A/N: And, we're back! (And this far into the new year already.)
Hope you enjoy this next one, and see you at the end!
Chapter 21: Logic
We had landed in yet another hidden airstrip, and now we all stood in a broad forested area, the jet safely stowed in the hangar below our feet. Cato and Tacita stood near Sulpicia, flanking her on either side. Cato, this time around, was inexplicably carrying a computer bag slung over his shoulder, while I noticed Brenden was sticking closer to me than usual. Whether to act as backup bodyguard or additional jailor I wasn't sure.
The sky was still dark overhead, but for a faint yellow line on the horizon in the distance—dawn was fast approaching.
Sulpicia nodded at my question. "Yes. In the Pindus Mountains to be exact, near the National Park."
Jules, who was reclining against a nearby conifer, arms folded, tapped an impatient finger against her forearm. "You said before you were going to tell us everything, but now I'm starting to feel like you've left something out. Albania? Isn't this, like, the bloodsucker mecca of the world?"
"That would probably be Transylvania," Sulpicia said, smiling. "Made famous to you humans by a man by the name of Vlad Drăculea, also known as Vlad the Impaler—ironically, not actually one of our kind, though with a similar draconian thirst for blood and violence. But yes, in the past, there was much activity by our kind in this place."
Sulpicia added, "However, that is not why we are here. Our enemy has made temporary base here, and if we are to confront him before the deadline, we will likely have to face him in these mountains. I believe he will be waiting for our attack, or else move to confront us himself if he grows impatient. Once he has faced us and defeated or at least weakened us, he will plan to move forward with attacking a city. His target, according to the thoughts I absorbed, will be in northern Greece to the south of us. Once he has taken over the media, panic will spread."
"Why Greece?" Jules wanted to know. "Because it's a hot spot for tourists?"
"The population there is dense," Sulpicia answered. "And would make for easy feeding, not to mention there is less of a military presence there. However..."
Her misty eyes were faraway and thoughtful. "If we assume that Salvatore has a personal grudge against us, the Volturi, it could be simply that he likes the idea of such a bitter kind of irony. Most of our kind now see us as Italians, as we have for so long ruled from Volterra. But all of us—Marcus, Athenodora, and myself—were all born in Greece."
Sulpicia continued, "The rest of our force will be traveling down from northern Albania to join us. Marcus and Athenodora, my brother and sister, have been gathering together the stray members of our guard, those who have fought for us at one time or another, along with rallying a few more skilled individuals to our cause. Ours will be a tremendous force—though merely about equal in numbers to Salvatore's, we will far outmatch them in skill and experience. In a straight battle, we would dispatch them with absurd ease."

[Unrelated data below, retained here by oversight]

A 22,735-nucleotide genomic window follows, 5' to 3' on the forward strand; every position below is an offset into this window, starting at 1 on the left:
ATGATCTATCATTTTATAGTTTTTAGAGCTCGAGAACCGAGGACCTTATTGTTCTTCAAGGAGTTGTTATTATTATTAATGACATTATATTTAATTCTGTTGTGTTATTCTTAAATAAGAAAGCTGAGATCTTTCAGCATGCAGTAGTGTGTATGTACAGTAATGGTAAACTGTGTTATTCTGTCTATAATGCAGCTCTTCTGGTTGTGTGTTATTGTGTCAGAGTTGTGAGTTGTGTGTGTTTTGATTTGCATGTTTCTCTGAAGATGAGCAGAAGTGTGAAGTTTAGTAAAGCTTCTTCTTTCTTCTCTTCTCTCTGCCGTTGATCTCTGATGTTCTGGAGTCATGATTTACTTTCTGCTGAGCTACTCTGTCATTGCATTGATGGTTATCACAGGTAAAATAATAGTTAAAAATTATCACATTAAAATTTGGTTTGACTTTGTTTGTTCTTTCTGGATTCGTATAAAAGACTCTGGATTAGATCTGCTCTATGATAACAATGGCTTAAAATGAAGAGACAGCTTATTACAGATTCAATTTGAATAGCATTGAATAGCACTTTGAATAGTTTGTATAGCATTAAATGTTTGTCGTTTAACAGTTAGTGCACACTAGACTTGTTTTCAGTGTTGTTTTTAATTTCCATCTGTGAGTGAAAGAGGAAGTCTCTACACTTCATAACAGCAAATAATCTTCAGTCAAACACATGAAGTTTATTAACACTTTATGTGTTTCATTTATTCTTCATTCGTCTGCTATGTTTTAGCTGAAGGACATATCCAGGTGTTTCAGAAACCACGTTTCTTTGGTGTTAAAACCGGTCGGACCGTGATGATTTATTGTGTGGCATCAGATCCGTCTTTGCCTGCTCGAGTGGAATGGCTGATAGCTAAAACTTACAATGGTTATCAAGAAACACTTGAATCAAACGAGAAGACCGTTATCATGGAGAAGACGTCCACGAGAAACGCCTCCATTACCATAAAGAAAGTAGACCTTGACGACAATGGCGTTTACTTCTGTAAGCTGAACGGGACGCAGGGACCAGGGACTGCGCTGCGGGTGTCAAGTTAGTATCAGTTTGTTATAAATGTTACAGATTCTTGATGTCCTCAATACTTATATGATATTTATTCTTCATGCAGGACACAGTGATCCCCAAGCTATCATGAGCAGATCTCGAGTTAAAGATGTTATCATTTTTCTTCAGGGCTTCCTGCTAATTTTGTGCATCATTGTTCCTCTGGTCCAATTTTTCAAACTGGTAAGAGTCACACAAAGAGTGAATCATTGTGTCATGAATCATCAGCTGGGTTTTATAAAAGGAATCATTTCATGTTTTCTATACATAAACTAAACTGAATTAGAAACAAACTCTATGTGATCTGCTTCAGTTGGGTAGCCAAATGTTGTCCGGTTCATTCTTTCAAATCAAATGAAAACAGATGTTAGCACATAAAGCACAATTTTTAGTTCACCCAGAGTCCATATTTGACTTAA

Jules stretched, stifling a yawn. "Yeah, yeah. Only if Beau can't take out the torture twins, you'll all be dead."
"We will not engage Salvatore's forces unless Jonathan and Alexa have been eliminated," Sulpicia corrected. "Alexa's power would render us all senseless all at once, and even if Tacita, who can still navigate with her tracking even under the effects of Alexa's gift, was still with us and had not already fallen, Jonathan would incapacitate her. Should Beau's mission fail, I will order our forces to retreat and scatter, and simply hope that an opportunity for another plan to counter the enemy will someday arise. Of course, that would mean abandoning Greece to its fate—but I do not intend to sacrifice our forces in a futile show of heroism."
Jules rolled her eyes to me. "Well, that's reassuring. While you're getting hacked down by crazy monsters, she'll be off running for her life."
I noticed Renatus clinging half concealed behind Sulpicia, like a terrified kid drawing into his mother. It had taken a lot of coaxing from Sulpicia to get him to leave her side, even to do the practice with me, and I could only imagine what he was feeling at the prospect of going on what might very well be a suicide mission. And if Sulpicia was forced to flee, without Renatus's gift to shield her she would be exposed, more so than she had probably ever been before. Everything depended on me.
My hard immortal stomach seemed to contract, and I couldn't look at any of them anymore.
Sulpicia looked around at each of us in turn. "If that is all," she said at last, "we ought to be on our way." She started to turn.
I'm not sure why it was that moment—maybe it was having looked into Renatus's face, and seeing the paralyzing terror in his eyes. Knowing that the decisive moment when I would succeed or fail was no longer weeks or even days away, but now suddenly upon us. The panic crashed down on me like a tidal wave, an avalanche. Too massive and crushing to have a hope to fight.